How Becky Sharp’s wardrobe in Vanity Fair reflects her social rise and fall
There’s no one quite like Becky Sharp. Coming of age in the heyday of the Austen heroine (typically good, kind, humble and determined to do the right thing), William Makepeace Thackeray’s arch, cynical and self-serving Becky provides quite the contrast.
Her wardrobe gives her away: the colours are a little too bold, the jewels too many. Becky isn’t the girl next door or an ingénue but a femme fatale. She’s smart, determined, driven. In this Regency setting – and with the prettily, softly dressed Amelia Sedley for contrast – Becky stands out. She demands too much; she is too much.
For many contemporary readers, she was an anti-heroine, but two centuries after her creation – and with a new ITV adaptation bringing her story vibrantly to life – it’s to Becky that we relate. And as we follow her rags-to-riches-and-back-again story, her clothing communicates every social rise and fall along the way.
The only way is up
From the first glimpse we get of Becky, leaving behind her position as a teaching assistant at Miss Pinkerton’s Academy for Young Ladies, she is firmly in control. Yet it’s a scene that also wordlessly communicates her place on the social scale. As an ‘articled pupil’ who has to work for her education, she sits far lower than the wealthy girls whom she teaches French.
Dressed in cold shades of grey – a colour of work, not play – her wardrobe tells of humble origins and works to keep her firmly in her place. Meanwhile her pupils, the daughters of the gentry, parade down the stairs two by two in saccharine pinks, yellows and blues – the colours of childhood and innocence – trimmed in feathers, ribbons, silk flowers and frills.
“In the early 19th century, there was a huge amount of etiquette around what you were allowed to wear,” says Lucinda Wright, the costume designer for the series. “It would tell people what class you were, what your personality was like; it really spoke volumes. You would be shunned in society if you tried to overstep the mark.”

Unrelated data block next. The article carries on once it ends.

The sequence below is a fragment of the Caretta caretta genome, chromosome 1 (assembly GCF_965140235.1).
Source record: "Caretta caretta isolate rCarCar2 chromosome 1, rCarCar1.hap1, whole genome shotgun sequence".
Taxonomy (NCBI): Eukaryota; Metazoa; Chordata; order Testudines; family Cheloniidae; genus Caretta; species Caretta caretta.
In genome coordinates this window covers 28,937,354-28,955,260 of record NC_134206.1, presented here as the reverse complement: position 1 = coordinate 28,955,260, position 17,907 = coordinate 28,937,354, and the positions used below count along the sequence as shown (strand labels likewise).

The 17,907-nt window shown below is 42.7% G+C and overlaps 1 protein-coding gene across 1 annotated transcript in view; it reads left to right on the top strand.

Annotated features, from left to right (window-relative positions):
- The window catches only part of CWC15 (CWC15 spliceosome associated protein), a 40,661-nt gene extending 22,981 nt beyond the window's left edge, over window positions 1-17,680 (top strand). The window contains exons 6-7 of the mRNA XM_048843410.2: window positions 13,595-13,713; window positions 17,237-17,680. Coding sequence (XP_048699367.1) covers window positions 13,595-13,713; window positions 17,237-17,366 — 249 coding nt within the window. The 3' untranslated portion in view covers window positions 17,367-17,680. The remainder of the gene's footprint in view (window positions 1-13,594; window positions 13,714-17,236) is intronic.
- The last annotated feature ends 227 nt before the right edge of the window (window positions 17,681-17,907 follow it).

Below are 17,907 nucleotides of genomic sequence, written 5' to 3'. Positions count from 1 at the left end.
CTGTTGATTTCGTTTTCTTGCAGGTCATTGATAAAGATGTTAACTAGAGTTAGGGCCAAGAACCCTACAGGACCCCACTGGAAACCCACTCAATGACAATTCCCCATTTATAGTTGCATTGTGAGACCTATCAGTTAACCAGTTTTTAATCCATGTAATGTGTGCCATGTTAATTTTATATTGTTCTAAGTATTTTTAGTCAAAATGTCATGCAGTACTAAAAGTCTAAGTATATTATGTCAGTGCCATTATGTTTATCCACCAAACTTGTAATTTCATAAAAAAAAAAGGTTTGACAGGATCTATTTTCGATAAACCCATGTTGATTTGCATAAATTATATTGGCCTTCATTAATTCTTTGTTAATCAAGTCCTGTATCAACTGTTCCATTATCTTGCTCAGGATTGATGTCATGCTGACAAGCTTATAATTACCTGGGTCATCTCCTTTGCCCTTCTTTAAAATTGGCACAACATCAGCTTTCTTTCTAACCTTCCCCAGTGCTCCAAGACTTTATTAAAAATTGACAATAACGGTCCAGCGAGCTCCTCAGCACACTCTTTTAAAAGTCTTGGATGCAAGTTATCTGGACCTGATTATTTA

The brightly hued fripperies of Becky’s pupils form a symbolic barrier into another world, reserved not just for those who could afford them, but for whom they were a birthright. Yet for bright, determined and utterly anachronistic Becky – ever challenging the norms and pushing boundaries – they are a red flag to a bull. “I think she was just hell-bent on getting up that social scale,” says Wright. “By hook or by crook she would have got there.”
In contrast to the lace and powder that had come before, fashions in the Regency era were decidedly relaxed, especially for young women. The empire silhouette dominated. Named after Napoleon’s First French Empire, and his wife Joséphine de Beauharnais who helped popularise the style, it featured a higher waistline, set just below the bust, often with shorter, puffed sleeves.
This offered women a sartorial reprieve of sorts, and though the style still called for short-stay corsets that lifted the bosom, these didn’t extend to the waist, offering women a new level of physical freedom. Some women ditched corsets altogether, opting instead for a boned or ribbon-tied chemise.
Gone, too, were heavy brocade fabrics and the complicated infrastructure of hoops and panniers. Gowns fashioned in lighter cloths would hang completely free or with a single petticoat. There were other changes too. Mornings were spent in ‘undress’ (from the French déshabillé): loose comfortable gowns worn until noon. The vogue for young society women to go out for walks together in parks, seaside resorts or country retreats – essentially to be seen in the fashions of the day – led to the creation of ‘promenade’ or ‘walking’ dresses, which were trainless and had shorter hemlines. The low necklines and nearly sheer fabrics worn in the evening seem almost risqué, even by modern standards.
The fabric of society
Yet while the styles of the time may have seemed comparatively liberating, perhaps even hinting at a French egalité, there was little real emancipation for women in the Regency era. While Mary Wollstonecraft had started to fan the flames of feminism, Fanny Burney had achieved overnight fame as a novelist (of all things) and trailblazers such as Madame Barbe-Nicole Clicquot (who gave us champagne) were proving themselves in the world of business, the position of women in English society remained perilous.
The law precluded them from any kind of inheritance, so the pressure was on to marry well. Becky doesn’t just recognise this, she embraces it with ruthless practicality, pragmatism and honesty. And by faking it till she makes it, she can ensure the best match possible.
As she steps over the threshold of the Sedley household, Becky embarks on her ascent in society and, with each rung she climbs, adds some little piece of finery to her outfit. On that first day, Amelia wraps a cashmere scarf around her arms, a gift that’s quickly followed by a dress in pastel pink.
Becky’s status can be tracked by her wardrobe – a reflection of society at the time, when women truly wore their pasts on their sleeves. Or, in Becky’s case, her past as she would like to paint it.